Breeding adults establish strongly defended territories. The majority of these foraging territories include parts of a penguin or cormorant colony. The nest is placed within the feeding territory if there is suitable terrain. The preferred hosts are Adelie (Pygoscelis adeliae) and Chinstrap (Pygoscelis antarctica) penguins (Forster 1996). On Signy Island, South Orkney Islands, the territory "is often quite small" if located within a penguin colony, but otherwise it may be 200-2000 m2 (Jones 1963). Both sexes of sheathbills will aggressively will defend their breeding territory, though the male is more active and aggressive. Intrudors are warned off by loud calls and a "Forward" threat posture that is similar to that of gulls. If this does not work, the sheathbill chases the intruder off by running, flying, or a flapping run (Forster 1996).
Socially Monogamous (Parmelee 1992).
Incubating sheathbills usually run from their nests when approached by humans, but then scamper close by while vocalizing in a highly agitated manner before quickly returning to their eggs or chicks at the first opportunity. Sheathbills that are reluctant to leave the nest strike out with their bills menacingly (Parmelee 1992).
Paired individuals frequently bow to each other while uttering sharp (Parmelee 1992), rapid (Forster 1996), staccato calls before entering the nest cavity, or during other activities (Parmelee 1992). This display is thought to maintain the pair-bond, and is not agonistic. It was called the "bowing ceremony" by Jones (1963) (Parmelee 1992). It is used as a greeting display or given in response to intrudors or other disturbances (Forster 1996).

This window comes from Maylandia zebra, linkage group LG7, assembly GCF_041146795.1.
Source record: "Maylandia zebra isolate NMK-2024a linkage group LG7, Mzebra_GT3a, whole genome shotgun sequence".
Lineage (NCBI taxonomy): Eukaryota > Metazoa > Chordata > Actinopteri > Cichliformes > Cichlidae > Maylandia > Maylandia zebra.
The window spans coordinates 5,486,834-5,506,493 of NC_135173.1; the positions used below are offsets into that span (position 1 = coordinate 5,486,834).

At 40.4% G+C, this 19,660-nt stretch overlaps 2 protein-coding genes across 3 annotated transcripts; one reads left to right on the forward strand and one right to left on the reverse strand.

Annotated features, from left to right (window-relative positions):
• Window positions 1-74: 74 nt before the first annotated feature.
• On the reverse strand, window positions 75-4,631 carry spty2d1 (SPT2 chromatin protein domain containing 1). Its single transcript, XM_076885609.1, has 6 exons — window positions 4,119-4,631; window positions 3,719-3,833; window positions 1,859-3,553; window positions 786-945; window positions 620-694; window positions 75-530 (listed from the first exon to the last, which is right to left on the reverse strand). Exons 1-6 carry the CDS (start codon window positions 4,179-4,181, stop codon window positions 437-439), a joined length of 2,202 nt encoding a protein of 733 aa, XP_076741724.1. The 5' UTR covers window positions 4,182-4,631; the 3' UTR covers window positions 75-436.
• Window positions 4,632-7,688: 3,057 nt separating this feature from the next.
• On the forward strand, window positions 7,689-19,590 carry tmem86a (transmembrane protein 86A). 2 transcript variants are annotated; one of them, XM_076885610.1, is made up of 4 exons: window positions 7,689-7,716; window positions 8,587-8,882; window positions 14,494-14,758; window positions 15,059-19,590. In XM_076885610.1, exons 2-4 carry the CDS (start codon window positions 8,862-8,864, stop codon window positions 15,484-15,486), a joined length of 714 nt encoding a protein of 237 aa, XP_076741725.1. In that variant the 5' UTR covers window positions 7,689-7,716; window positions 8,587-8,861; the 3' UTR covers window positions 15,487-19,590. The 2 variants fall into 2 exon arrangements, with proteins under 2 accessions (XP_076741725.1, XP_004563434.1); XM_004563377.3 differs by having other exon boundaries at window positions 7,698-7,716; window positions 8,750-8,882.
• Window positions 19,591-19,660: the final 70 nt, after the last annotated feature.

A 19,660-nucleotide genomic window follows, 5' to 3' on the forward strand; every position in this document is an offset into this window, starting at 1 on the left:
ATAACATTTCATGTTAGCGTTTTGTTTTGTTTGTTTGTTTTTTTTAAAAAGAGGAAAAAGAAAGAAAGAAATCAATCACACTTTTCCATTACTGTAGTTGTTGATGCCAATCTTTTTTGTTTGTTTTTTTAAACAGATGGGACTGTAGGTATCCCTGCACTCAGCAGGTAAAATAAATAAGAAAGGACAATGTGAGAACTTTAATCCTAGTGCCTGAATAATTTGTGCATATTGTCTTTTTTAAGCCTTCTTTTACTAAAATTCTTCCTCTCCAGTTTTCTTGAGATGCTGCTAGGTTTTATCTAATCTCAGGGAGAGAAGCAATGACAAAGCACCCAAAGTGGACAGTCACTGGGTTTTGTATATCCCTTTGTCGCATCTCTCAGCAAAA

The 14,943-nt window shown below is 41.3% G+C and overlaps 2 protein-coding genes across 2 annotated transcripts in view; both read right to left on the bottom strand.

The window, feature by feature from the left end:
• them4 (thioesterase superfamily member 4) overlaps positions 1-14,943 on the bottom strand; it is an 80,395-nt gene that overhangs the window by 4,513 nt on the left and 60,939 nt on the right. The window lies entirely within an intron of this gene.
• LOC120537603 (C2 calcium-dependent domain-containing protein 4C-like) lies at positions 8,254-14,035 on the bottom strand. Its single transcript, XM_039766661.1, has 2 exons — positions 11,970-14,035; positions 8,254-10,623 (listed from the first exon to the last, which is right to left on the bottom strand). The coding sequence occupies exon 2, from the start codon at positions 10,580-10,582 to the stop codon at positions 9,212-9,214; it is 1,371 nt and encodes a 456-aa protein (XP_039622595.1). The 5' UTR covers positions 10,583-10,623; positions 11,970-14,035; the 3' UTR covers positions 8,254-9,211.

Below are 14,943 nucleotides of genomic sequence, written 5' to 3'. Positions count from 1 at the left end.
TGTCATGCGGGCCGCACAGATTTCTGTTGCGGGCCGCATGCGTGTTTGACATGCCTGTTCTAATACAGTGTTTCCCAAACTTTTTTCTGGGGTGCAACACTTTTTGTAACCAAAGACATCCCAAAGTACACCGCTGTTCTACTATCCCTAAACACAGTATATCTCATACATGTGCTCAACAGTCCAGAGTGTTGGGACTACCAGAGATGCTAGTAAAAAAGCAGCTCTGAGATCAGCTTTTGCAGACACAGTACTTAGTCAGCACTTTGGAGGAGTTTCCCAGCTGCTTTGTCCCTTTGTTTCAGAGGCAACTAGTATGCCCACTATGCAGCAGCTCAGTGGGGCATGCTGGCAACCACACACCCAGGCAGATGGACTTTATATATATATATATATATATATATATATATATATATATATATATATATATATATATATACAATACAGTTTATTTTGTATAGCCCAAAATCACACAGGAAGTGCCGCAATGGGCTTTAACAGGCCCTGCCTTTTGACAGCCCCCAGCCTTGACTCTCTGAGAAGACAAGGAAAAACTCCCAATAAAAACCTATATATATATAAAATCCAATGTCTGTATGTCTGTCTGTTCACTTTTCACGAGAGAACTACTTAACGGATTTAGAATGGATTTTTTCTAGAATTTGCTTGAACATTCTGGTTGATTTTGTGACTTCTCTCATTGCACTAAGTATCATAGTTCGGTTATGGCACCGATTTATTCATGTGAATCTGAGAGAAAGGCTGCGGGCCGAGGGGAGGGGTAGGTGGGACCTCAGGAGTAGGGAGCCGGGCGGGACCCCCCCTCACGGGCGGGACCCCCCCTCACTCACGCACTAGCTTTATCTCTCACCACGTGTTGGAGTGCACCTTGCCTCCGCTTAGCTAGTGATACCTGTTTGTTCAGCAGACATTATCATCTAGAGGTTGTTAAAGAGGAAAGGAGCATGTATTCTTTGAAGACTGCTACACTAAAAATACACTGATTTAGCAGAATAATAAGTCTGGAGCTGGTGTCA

"Chases" are frequent and occasionally ended in fierce combat, especially between males in the presence of a mate (Parmelee 1992).
Sheathbills show strong fidelity to their net sites, territories, and previous mates. Divorce is rare unless there is unsuccessful breeding (Forster 1996). Both sexes defend the territory , but males are more active and aggressive (Forster 1996).
Social and interspecific behavior
The Snowy Sheathbill is both sociable and quarrelsome among themselves. Sometimes they seem to enjoy each others company, and they will play together by chasing one another around a rock and back again. Upon the first sign of competition in feeding, however, they "stand up to each other and tilt or stretch up on tiptoe, open their greenish bills, and utter angry cries" (Murphy 1936).
They are fearless and impudent toward other animals. They walk about on the backs of elephants seals without much response. "The one creature which they evidently stand in awe is the skua, and with this bird alone they avoid rivalry around a seal carcass" (Murphy 1936).
Little information. On Signy Island, South Orkney Islands, Brown Skuas (Stercorarius antarcticus) were observed diving at sheathbill chicks, but no predation events were witnessed (Jones 1963). In fact, other sheathbills were suspected of taking eggs from poorly-guarded sheathbill nests (Jones 1963).